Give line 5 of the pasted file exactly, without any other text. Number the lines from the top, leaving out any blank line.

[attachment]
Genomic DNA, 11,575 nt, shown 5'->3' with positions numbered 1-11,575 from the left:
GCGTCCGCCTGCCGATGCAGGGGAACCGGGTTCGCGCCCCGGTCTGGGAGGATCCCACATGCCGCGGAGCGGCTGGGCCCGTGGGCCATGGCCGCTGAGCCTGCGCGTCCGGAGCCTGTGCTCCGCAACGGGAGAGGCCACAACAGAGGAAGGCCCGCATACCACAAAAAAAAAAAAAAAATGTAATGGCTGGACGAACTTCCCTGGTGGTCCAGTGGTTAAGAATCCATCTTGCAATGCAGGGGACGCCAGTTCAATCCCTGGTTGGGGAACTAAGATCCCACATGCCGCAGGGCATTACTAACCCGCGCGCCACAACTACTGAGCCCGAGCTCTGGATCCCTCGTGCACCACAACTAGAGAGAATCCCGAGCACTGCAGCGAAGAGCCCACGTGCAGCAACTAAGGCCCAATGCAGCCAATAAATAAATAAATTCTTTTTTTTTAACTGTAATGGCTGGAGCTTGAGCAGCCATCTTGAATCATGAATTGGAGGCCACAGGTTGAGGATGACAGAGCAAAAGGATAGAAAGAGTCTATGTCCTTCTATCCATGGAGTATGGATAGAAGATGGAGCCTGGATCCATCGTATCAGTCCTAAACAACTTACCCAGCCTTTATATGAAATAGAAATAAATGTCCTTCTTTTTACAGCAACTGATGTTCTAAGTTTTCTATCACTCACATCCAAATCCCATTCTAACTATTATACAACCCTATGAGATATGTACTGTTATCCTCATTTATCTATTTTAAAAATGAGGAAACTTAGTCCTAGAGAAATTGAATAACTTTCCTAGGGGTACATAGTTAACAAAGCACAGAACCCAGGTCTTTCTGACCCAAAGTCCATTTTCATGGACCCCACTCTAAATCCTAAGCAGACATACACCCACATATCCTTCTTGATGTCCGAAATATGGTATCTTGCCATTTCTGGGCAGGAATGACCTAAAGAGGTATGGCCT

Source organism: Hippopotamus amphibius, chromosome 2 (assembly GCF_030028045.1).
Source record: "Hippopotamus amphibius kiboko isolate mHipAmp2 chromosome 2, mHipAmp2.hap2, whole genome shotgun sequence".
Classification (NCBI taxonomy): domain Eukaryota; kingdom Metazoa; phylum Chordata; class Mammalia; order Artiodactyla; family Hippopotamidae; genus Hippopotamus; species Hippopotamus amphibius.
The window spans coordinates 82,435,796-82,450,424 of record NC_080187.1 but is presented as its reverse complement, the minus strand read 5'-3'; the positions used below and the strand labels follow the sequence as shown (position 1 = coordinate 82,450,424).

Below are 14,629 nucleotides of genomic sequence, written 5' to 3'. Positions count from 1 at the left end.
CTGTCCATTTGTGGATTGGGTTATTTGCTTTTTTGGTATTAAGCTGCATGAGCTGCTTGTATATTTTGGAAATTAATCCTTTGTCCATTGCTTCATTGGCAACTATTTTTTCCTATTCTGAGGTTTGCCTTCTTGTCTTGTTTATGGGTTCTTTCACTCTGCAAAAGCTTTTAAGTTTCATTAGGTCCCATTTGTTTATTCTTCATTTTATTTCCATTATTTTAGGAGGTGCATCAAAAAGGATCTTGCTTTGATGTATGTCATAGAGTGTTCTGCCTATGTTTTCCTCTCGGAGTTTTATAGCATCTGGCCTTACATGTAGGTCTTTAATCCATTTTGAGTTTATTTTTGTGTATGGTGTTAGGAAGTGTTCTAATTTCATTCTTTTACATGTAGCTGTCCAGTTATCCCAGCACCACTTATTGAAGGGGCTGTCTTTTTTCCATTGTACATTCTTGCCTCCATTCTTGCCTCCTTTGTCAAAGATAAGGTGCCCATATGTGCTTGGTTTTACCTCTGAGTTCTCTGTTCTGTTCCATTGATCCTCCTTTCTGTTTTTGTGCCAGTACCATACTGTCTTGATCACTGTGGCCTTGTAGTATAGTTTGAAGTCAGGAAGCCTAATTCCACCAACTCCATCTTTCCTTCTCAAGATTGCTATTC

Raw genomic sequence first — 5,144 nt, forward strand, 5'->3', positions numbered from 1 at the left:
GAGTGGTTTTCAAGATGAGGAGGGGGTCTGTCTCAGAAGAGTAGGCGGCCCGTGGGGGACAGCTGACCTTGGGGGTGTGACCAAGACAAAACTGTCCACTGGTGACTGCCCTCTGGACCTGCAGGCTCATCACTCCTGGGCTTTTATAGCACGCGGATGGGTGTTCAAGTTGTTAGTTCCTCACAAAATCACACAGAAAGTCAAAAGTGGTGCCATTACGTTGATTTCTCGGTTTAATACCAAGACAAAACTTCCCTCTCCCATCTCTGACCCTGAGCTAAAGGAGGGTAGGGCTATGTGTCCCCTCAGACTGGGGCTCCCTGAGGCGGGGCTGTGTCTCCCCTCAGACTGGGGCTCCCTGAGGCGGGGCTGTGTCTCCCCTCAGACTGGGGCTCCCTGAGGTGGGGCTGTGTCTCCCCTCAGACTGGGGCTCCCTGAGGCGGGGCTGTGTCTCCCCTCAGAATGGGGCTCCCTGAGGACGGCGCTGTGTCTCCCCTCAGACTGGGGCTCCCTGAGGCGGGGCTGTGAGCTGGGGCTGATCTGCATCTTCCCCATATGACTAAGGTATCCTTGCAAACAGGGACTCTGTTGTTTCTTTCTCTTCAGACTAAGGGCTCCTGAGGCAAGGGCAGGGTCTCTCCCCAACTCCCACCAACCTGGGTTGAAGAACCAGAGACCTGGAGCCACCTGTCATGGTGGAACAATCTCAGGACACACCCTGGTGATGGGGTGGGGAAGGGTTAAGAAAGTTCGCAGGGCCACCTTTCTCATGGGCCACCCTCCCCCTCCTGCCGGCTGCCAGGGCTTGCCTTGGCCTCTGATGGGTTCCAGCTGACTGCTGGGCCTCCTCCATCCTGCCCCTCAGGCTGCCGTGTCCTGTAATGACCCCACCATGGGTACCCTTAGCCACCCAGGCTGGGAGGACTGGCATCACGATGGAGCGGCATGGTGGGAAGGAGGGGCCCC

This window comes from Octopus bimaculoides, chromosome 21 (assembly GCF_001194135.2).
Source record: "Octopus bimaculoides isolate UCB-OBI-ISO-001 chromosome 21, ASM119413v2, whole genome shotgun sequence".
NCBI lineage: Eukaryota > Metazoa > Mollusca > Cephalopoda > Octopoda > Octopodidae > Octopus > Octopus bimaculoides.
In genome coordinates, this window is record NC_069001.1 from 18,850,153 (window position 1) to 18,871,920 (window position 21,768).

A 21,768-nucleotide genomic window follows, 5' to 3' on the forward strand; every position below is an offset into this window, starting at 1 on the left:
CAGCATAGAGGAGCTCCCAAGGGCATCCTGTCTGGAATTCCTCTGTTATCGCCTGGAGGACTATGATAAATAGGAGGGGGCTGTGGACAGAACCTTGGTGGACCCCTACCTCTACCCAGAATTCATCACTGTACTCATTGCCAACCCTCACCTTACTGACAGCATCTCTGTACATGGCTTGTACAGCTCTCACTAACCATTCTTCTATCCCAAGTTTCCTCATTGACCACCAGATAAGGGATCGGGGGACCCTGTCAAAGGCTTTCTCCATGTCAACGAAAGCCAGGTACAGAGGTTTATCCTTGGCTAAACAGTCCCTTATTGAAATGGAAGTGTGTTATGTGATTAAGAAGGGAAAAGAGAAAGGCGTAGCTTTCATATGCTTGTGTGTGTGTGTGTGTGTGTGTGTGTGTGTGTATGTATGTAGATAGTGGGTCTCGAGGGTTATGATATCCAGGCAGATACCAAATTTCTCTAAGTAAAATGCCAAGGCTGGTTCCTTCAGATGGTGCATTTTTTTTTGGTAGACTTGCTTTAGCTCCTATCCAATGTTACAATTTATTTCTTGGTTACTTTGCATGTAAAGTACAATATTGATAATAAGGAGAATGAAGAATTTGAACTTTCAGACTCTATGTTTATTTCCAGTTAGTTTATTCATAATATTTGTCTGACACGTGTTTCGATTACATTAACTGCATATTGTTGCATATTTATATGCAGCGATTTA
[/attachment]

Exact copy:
Classification (NCBI taxonomy): domain Eukaryota; kingdom Metazoa; phylum Chordata; class Mammalia; order Artiodactyla; family Hippopotamidae; genus Hippopotamus; species Hippopotamus amphibius.